United States President Donald Trump is unable to attend the Republic Day parade on Prime Minister Narendra Modi’s invitation because of “scheduling constraints”, the White House has said, but stressed the “strong personal rapport” shared by them.
The White House did not elaborate on the constraints but the Republic Day parade on January 26 is around the time when US presidents present their annual report to Congress, the State of the Union address, which is a statement of achievements of the last year and plans for the next.
Barack Obama, who became the first US president to attend the Republic Day parade as the chief guest in 2015, had moved his address up to January 20 from the usual end-of-month slot he favoured.
“President Trump was honoured by Prime Minister Modi’s invitation for him to be Chief Guest of India’s Republic Day on January 26, 2019, but is unable to participate due to scheduling constraints,” a White House spokesperson said in a statement on Monday.
The spokesperson also pointed to the personal rapport shared by Trump and Modi. “The President enjoys a strong personal rapport with Prime Minister Modi developed through two meetings and several phone calls, and remains committed to deepening the US-India strategic partnership,” the spokesperson said. “The President very much looks forward to meeting PM Modi again at the earliest opportunity.”
In New Delhi, officials said a shortlist of heads of state and government was being considered by the government to choose a chief guest for the parade.
The officials were reluctant to provide details in view of the attention attracted by the invitation to Trump. Obama’s participation in the parade was seen as a diplomatic victory for India. Trump appeared enthusiastic to the Bastille Day military parade he had witnessed in Paris in 2017.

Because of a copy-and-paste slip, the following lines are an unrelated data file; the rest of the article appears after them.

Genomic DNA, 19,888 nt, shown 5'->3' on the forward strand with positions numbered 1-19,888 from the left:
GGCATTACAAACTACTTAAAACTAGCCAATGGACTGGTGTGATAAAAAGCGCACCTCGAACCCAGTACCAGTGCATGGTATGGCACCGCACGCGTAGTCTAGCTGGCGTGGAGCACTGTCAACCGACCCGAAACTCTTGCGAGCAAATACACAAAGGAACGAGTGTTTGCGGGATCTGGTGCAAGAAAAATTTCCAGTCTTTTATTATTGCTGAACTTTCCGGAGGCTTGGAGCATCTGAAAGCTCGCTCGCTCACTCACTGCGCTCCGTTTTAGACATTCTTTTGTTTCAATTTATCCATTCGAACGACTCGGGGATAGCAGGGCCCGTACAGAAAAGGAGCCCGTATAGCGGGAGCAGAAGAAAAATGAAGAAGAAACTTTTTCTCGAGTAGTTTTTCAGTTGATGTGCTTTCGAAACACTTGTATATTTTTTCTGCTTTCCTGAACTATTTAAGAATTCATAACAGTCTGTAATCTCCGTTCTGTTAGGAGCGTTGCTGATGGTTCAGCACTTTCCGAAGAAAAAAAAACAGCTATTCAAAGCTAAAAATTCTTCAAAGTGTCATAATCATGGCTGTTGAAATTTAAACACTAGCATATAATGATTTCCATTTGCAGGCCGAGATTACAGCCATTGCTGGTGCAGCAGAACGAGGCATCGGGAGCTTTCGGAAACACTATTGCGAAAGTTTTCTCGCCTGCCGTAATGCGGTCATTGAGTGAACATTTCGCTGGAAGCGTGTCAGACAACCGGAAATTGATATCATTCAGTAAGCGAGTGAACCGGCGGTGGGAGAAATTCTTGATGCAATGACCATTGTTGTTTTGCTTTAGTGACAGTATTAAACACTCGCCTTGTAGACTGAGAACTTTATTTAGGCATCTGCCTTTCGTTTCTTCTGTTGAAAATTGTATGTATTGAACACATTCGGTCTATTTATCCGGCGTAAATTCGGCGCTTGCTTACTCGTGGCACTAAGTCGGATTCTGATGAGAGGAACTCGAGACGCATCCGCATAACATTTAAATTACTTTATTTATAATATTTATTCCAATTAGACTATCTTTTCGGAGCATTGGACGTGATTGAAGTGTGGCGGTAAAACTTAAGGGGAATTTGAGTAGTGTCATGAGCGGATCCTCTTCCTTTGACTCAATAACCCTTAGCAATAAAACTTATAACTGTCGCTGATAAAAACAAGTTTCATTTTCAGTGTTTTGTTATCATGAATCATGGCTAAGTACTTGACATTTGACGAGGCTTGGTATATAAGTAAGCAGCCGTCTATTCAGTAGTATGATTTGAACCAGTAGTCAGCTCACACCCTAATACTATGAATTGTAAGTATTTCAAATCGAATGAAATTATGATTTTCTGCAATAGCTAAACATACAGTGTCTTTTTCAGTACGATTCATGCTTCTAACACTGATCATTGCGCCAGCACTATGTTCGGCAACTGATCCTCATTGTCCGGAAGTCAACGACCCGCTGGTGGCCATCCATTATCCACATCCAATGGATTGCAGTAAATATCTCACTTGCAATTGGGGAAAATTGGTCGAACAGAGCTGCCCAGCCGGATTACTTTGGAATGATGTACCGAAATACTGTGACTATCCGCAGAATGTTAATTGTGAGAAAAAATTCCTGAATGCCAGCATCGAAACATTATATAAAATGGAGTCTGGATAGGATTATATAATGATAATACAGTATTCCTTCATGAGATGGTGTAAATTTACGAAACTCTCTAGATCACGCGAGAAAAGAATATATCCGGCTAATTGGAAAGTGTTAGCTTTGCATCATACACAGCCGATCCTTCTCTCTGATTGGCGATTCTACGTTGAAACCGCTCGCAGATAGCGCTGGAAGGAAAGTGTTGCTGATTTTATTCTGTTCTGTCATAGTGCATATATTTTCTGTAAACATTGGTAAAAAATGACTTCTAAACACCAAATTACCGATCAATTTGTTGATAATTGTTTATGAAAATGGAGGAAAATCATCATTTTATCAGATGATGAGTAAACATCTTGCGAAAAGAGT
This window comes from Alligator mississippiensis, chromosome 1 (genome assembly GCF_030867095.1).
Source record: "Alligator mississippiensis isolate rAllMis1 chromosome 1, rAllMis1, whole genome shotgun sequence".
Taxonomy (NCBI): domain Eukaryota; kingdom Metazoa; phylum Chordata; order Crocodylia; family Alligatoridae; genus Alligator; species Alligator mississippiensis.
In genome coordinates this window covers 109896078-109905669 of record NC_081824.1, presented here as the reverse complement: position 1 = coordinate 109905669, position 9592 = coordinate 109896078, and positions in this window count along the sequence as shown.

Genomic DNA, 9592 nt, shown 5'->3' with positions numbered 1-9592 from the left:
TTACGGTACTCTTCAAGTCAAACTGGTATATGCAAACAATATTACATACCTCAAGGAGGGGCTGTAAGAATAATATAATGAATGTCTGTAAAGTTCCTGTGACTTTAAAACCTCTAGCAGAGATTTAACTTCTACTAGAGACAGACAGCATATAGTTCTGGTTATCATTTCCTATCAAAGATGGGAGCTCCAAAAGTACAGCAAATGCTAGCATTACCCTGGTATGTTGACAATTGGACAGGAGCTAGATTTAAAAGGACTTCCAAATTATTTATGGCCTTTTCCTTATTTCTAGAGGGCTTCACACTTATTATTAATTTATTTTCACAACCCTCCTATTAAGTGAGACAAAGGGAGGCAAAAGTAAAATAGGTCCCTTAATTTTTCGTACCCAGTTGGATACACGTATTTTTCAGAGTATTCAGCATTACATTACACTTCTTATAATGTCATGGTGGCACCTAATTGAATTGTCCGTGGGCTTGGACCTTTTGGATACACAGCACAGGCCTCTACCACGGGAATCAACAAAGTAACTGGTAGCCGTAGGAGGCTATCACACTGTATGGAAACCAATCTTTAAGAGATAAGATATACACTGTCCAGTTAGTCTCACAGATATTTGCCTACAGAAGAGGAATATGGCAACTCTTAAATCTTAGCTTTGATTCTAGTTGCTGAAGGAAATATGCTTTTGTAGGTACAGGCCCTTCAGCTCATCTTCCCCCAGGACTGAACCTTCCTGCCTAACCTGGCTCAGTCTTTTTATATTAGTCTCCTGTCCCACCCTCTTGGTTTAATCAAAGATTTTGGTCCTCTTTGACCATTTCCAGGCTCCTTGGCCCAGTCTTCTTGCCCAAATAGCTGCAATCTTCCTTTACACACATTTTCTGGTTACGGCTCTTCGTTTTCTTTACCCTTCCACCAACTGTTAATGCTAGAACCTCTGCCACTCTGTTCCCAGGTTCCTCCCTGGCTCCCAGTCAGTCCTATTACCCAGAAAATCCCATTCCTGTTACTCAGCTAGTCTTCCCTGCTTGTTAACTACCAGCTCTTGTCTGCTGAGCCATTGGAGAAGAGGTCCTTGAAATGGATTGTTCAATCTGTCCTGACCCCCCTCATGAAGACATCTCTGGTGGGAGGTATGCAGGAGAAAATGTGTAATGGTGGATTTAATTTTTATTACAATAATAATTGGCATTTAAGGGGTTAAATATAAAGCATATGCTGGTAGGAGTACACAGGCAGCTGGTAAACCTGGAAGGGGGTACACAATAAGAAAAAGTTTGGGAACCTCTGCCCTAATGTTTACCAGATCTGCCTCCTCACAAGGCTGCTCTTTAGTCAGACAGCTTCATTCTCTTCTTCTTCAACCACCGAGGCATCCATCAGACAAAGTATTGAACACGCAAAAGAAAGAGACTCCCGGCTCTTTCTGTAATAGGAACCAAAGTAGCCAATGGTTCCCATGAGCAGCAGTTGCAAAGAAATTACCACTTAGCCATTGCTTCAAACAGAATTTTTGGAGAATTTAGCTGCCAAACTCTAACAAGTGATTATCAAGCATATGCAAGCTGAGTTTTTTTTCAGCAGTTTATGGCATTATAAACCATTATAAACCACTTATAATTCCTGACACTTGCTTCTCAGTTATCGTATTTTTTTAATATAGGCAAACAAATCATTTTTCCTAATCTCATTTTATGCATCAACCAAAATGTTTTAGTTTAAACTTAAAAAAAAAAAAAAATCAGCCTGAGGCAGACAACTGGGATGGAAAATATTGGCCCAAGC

Trump returned from Paris inspired enough to order his administration to hold a similar parade in the US, overruling sceptics and critics that included the US military. The move has since been mired in concerns over costs and logistics, and, most notably, a striking lack of support and enthusiasm from others.
The Indian invitation to Trump was never made public. “A quiet pre-invitation ensures neither party — especially the host — is embarrassed and feels snubbed if the visit is not likely to work out,” a former White House official involved with several presidential visits said on background.
A public announcement follows months of routine comments (such as “We have nothing to announce”) to media queries, the former official added. But as word about routine preliminary exchanges between the two governments leaked, the White House was compelled in July to confirm receiving an invitation.
Modi and Trump met first in June 2017 at the White House. The half-day of engagements included an extended one-on-one meeting, followed by talks where they were joined by aides.
The world noted they had hugged. First Lady Melania Trump held a reception for the Indian delegation later. Their next meet was on the sidelines of the Asean Summit in Manila in November 2017. There was a shorter encounter in July 2017 during G20 Summit in Hamburg. Modi was among the first world leaders to congratulate Trump in November 2016, after his stunning victory in the elections.
First Published: Oct 30, 2018 23:03 IST